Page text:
I could see small/independent bookstores adapting, but not the chains.

    • Thinking the same thing.Publishers should stop taking returns. That would make bookstores have to actually work at selling books, or they lose $$. Amazon would be stupid to accept returns. I wouldn’t. You buy it, you sell it.

      • Yeah, but trad-pubs can’t send a bookstore just two books same/next day when they actually/accidentally sell something …

        • Amazon actually sells tradpub titles to Indie stores. Cheaper and faster than Ingram and B&T on occasion.

      • This is what annoys me about bookstores. They have it great compared to other retailers and they still complain. They sell products and keep around 50% of the sale price – this is fantastic! The products are non-perishable, and easily stackable and stored. On top of that, they can return any unsold product and get their money back!

        But usually all we hear is “woe is me, it’s all so hard”.

        • Part of the problem is that some bookstore owners are more cultists than businesspersons. Running a retail business these days requires a clear focus on product and customer service. Too many small stores are practically hobbies or a public service if you believe the statements from the owners. 🙂

  3. This might matter if people still relied on B&M bookstores for books, but they don’t.

  4. The best part about this article is that the guy thinks that Amazon would be bound by the same constraints as the Big 5. Amazon isn’t stuck with the silly supply chain issues that legacy publishers are.

    I don’t see Amazon sending out a million copies of “The God’s Eye View” all at once (sorry, Barry, ain’t gonna happen). Amazon has, you know, data. And data scientists. And a very efficient distribution system. And they run this thing called Prime Now. I don’t think returns are going to be much of a problem for Amazon.

    • Amazon isn’t stuck with the silly supply chain issues that legacy publishers are.

      😀

      Indeed.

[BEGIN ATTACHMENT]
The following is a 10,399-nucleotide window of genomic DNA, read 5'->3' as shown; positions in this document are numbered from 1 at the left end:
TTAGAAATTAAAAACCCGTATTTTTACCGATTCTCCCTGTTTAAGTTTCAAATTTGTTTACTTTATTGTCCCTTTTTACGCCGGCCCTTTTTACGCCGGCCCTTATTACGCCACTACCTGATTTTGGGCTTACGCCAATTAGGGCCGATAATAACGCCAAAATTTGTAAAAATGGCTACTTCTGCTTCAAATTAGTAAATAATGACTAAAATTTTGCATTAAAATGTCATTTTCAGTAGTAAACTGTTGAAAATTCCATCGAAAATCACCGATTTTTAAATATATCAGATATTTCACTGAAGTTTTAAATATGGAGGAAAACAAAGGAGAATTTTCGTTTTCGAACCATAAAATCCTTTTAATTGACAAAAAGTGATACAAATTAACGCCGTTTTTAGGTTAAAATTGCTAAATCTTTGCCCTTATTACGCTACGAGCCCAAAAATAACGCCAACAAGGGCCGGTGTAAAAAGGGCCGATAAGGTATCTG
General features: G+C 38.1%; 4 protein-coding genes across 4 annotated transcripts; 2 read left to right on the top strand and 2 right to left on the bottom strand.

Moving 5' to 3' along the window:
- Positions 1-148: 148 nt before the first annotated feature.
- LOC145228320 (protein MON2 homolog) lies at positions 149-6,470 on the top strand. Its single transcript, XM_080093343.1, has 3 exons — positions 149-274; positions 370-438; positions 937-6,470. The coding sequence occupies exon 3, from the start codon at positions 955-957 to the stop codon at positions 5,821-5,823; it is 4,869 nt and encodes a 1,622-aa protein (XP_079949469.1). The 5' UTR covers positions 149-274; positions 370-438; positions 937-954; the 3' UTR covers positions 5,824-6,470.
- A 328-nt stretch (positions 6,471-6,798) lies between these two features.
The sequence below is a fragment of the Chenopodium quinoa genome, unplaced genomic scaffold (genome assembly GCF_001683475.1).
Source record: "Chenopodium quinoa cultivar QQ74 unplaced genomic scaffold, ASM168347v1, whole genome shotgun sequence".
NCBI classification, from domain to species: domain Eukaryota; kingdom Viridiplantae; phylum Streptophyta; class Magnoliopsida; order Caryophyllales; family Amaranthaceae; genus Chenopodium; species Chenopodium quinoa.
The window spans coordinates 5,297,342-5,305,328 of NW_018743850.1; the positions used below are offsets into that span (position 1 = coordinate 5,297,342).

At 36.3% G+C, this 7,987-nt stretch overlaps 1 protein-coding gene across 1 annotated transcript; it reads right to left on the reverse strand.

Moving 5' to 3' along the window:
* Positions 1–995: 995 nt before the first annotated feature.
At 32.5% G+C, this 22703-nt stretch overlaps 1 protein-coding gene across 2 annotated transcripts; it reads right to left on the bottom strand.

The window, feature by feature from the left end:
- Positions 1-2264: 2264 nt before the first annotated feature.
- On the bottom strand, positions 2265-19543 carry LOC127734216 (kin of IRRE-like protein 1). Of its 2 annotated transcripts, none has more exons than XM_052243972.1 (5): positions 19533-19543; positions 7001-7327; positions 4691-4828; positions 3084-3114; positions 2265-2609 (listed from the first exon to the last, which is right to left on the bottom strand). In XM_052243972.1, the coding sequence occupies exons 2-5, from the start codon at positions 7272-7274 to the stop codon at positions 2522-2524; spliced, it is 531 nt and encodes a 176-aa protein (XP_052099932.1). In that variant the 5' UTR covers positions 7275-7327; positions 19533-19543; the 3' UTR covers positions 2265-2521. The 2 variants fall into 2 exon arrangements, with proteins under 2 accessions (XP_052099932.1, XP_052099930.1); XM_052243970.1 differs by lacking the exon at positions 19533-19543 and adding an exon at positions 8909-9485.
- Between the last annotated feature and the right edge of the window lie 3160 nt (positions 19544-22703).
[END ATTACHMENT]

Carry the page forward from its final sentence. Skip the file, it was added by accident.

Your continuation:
• The ABA has been pushing a change from “Order and Return” to one of “Order to Restock” for some time now. Most stores are adopting it and returns have fallen to record lows.

      You just don’t see multiple copies of any book on the shelves anymore. With the falling cost of POD and the rapid order/shipment systems in place now they can stock one copy of a book and when it sells order another to replace it, usually getting it the next day. Its a win-win. The stores can now stock a greater number of titles and optimize every inch of shelf space without the labor intensive problem of handling returns.

      I think this has more to do with the discount % and the added accounting issues than it does “hating Amazon”, not that I would rule this out. Hater gonna hate.

      Edit: I now see that Karen already mentioned this below. Great minds, Karen! 🙂

  5. “The irony is that by not ordering books published by Amazon, bookstores are helping to increase the profitability of those titles for Amazon.”

    Yup, their lose, Amazon gain — the ‘only’ bit this ‘agent’ got right!

    “Let’s not forget how the publishing industry works. It’s one where bookstores order books and return books that don’t sell.”

    Nope, that was old model, Amazon does it better! Adapt or die guys.

    “Yet Amazon pretty much doesn’t have to worry about returns, because few bookstores are ordering its titles.”

    Another good thing for Amazon, only order what you want/need, no need for returns …

    “If Amazon had to suffer the ignominy brought on by the utter failure of titles it publishes, to be bloodied in the marketplace on a level playing ground, perhaps it might develop a new appreciation for the difficulties regular publishers face.”

    But Amazon isn’t stupid like the qig5, and it seems to be growing, not ‘suffering the ignominy brought on by the utter failure’ this idiot seems to think.

    “Perhaps it might even take a different tack in its dealings with them.”

    Why? they seem to be growing better than trad-pub.

    “Or perhaps it would just shutter its imprints, deciding it was a foolish endeavor to start publishing its own titles.”

    Deities but this guy is wishful …

    “Some might see that as a “win” for traditional publishing.”

    Only those that have drank from the trad-pub kool-ade bowl …

    “Many would certainly find it ironic.”

    Or this whole thing just sad …

  6. Bookstores should sell the books their customers want to read, regardless of who publishes them? Madness, I say! Madness!

  7. As KKR reports elsewhere, the ABA has been training indie bookstores to do JIT (just in time) book orders, so no need to stock dozens and do returns, if you just stock one or two and order more in onesies as needed.

    • That’s cool, since it saves a lot of money invested in inventory. Even if they can destroy and ‘return’ inventory it is still a waste to have multiple copies of stuff that won’t move for years on the shelf. Especially when most bookstores are getting shipments almost daily anyway.